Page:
New computers run on water droplets

New computers run on water droplets

After a decade of hard work, scientists have finally created a working computer based on the physical movement of water droplets.

They devised a system in which water droplets are trapped in a magnetic field. When the field is rotated or flipped, droplets move in precise directions and distances, resulting in a synchronous computer based entirely on the physics of water. Researchers applied the physics of moving droplets to the operating clock, an essential component of any computer or computer-driven devices such as smartphones, airplanes, and even the internet.

Almost every computer program runs several simultaneous operations and a clock ensures that the information is synchronized. In theory, the new line of computers can perform the very same operations as common computers, although a computer based on the physical movement of water will clearly run much slower than a conventional computer based on the movement of electrons. But scientists do not aim to compete with super-fast liquid CPU computers anyway; their goal is to build a completely new class of computers that can manipulate physical matters instead of bits of information. The current chips of new computers are about half the size of a postage stamp, and the droplets are smaller than poppy seeds.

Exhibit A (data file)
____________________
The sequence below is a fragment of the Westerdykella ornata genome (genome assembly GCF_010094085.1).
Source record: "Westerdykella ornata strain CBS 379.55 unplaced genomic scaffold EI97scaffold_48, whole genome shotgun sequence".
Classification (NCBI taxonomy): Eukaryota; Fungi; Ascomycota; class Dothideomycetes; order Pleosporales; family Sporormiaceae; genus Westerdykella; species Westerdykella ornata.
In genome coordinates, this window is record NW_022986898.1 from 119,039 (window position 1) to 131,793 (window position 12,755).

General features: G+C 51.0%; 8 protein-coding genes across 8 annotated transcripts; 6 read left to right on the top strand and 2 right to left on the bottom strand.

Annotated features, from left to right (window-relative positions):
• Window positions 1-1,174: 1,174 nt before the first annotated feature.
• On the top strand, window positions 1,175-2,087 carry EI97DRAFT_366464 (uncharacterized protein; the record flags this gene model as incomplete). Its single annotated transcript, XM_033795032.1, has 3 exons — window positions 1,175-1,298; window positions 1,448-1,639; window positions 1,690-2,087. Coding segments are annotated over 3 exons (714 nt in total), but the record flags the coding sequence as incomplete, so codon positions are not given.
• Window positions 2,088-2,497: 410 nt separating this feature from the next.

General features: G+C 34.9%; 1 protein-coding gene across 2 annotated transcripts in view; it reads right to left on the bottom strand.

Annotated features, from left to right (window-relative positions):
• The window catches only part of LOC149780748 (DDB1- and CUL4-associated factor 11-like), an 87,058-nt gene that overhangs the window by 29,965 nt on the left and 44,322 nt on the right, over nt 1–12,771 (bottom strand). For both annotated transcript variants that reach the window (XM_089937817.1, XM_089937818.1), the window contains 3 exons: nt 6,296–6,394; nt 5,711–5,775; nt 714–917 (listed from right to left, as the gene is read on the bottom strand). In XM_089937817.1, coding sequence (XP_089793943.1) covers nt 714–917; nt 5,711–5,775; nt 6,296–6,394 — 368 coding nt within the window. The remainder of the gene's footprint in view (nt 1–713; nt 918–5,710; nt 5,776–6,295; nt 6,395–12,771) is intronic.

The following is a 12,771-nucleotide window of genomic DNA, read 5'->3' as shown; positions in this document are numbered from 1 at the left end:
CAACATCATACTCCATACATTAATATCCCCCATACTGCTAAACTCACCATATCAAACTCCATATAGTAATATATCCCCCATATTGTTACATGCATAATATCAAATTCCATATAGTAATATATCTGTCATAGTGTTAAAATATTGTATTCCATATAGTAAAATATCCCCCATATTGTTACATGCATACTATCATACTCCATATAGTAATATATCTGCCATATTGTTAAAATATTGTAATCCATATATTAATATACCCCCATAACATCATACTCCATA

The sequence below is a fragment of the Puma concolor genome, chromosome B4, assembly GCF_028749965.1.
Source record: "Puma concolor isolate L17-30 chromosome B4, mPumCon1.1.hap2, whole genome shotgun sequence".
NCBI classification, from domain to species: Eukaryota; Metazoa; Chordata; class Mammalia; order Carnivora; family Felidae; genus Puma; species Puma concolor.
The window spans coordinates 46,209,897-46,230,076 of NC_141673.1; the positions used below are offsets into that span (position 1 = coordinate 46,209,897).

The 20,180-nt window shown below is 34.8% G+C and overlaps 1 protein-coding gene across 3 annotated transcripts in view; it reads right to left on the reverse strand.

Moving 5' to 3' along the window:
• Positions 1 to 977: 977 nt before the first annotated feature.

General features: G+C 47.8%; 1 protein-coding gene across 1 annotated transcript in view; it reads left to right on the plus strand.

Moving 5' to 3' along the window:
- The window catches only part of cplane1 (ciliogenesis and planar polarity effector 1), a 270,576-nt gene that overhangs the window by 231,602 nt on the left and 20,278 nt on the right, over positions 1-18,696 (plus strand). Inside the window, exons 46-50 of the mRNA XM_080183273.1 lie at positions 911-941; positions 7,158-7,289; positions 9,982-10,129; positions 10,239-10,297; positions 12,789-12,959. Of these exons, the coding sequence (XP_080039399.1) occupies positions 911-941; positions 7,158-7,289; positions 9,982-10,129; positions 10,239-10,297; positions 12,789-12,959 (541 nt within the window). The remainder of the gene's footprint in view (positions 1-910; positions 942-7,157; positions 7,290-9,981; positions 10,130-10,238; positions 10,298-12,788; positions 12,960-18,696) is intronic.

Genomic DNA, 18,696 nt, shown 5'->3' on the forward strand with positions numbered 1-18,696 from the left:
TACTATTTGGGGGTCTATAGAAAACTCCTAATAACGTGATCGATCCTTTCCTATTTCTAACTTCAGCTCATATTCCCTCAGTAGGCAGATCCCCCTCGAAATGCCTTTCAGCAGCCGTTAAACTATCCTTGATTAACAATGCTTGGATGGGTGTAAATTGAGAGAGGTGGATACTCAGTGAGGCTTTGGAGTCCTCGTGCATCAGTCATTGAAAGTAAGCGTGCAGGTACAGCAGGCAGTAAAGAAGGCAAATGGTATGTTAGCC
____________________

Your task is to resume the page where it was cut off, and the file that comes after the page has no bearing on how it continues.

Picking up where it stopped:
The fact that the magnetic field can control millions of droplets simultaneously makes the system exceptionally scalable. Scientists foresee that this technology can potentially turn computers into high-throughput chemistry and biology laboratories. Instead of running reactions in test tubes, each droplet can carry some chemicals and become its own test tube, and the droplet computer offers extraordinary control over these interactions.